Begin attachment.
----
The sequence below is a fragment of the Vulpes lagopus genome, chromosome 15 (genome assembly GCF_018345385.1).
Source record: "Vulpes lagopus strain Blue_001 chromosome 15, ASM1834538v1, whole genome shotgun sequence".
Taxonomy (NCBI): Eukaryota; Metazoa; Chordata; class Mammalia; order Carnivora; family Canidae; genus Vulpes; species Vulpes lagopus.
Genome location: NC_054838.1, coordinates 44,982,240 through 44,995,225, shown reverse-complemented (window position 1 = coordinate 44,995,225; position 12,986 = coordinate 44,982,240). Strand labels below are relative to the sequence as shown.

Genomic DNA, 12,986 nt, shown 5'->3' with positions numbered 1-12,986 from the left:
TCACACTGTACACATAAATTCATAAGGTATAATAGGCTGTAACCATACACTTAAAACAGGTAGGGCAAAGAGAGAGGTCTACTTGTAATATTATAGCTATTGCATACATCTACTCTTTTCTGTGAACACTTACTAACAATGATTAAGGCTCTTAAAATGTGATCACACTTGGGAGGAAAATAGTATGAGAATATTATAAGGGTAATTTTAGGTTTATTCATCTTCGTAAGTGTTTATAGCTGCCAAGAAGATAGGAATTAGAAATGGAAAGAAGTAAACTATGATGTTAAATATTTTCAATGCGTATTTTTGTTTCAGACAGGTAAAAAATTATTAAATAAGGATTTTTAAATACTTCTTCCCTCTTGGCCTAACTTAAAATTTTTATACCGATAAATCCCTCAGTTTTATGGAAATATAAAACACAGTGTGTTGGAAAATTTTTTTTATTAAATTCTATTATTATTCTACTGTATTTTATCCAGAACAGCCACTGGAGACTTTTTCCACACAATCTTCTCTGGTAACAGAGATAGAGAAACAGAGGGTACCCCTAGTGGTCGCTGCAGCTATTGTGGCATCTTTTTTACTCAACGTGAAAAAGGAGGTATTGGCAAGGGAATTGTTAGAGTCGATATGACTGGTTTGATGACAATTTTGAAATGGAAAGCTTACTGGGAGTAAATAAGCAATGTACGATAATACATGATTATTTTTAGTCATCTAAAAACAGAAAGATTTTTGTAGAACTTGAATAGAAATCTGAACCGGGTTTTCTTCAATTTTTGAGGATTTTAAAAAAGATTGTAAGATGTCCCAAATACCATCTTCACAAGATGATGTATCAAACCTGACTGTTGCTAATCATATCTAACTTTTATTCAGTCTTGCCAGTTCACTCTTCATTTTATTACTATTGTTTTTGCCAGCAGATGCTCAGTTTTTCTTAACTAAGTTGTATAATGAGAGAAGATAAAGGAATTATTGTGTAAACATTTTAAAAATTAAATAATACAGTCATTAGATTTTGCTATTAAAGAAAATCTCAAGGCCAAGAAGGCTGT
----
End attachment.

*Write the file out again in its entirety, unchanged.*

The sequence below is a fragment of the Vulpes lagopus genome, chromosome 15 (genome assembly GCF_018345385.1).
Source record: "Vulpes lagopus strain Blue_001 chromosome 15, ASM1834538v1, whole genome shotgun sequence".
Taxonomy (NCBI): Eukaryota; Metazoa; Chordata; class Mammalia; order Carnivora; family Canidae; genus Vulpes; species Vulpes lagopus.
Genome location: NC_054838.1, coordinates 44,982,240 through 44,995,225, shown reverse-complemented (window position 1 = coordinate 44,995,225; position 12,986 = coordinate 44,982,240). Strand labels below are relative to the sequence as shown.

Genomic DNA, 12,986 nt, shown 5'->3' with positions numbered 1-12,986 from the left:
TCACACTGTACACATAAATTCATAAGGTATAATAGGCTGTAACCATACACTTAAAACAGGTAGGGCAAAGAGAGAGGTCTACTTGTAATATTATAGCTATTGCATACATCTACTCTTTTCTGTGAACACTTACTAACAATGATTAAGGCTCTTAAAATGTGATCACACTTGGGAGGAAAATAGTATGAGAATATTATAAGGGTAATTTTAGGTTTATTCATCTTCGTAAGTGTTTATAGCTGCCAAGAAGATAGGAATTAGAAATGGAAAGAAGTAAACTATGATGTTAAATATTTTCAATGCGTATTTTTGTTTCAGACAGGTAAAAAATTATTAAATAAGGATTTTTAAATACTTCTTCCCTCTTGGCCTAACTTAAAATTTTTATACCGATAAATCCCTCAGTTTTATGGAAATATAAAACACAGTGTGTTGGAAAATTTTTTTTATTAAATTCTATTATTATTCTACTGTATTTTATCCAGAACAGCCACTGGAGACTTTTTCCACACAATCTTCTCTGGTAACAGAGATAGAGAAACAGAGGGTACCCCTAGTGGTCGCTGCAGCTATTGTGGCATCTTTTTTACTCAACGTGAAAAAGGAGGTATTGGCAAGGGAATTGTTAGAGTCGATATGACTGGTTTGATGACAATTTTGAAATGGAAAGCTTACTGGGAGTAAATAAGCAATGTACGATAATACATGATTATTTTTAGTCATCTAAAAACAGAAAGATTTTTGTAGAACTTGAATAGAAATCTGAACCGGGTTTTCTTCAATTTTTGAGGATTTTAAAAAAGATTGTAAGATGTCCCAAATACCATCTTCACAAGATGATGTATCAAACCTGACTGTTGCTAATCATATCTAACTTTTATTCAGTCTTGCCAGTTCACTCTTCATTTTATTACTATTGTTTTTGCCAGCAGATGCTCAGTTTTTCTTAACTAAGTTGTATAATGAGAGAAGATAAAGGAATTATTGTGTAAACATTTTAAAAATTAAATAATACAGTCATTAGATTTTGCTATTAAAGAAAATCTCAAGGCCAAGAAGGCTGT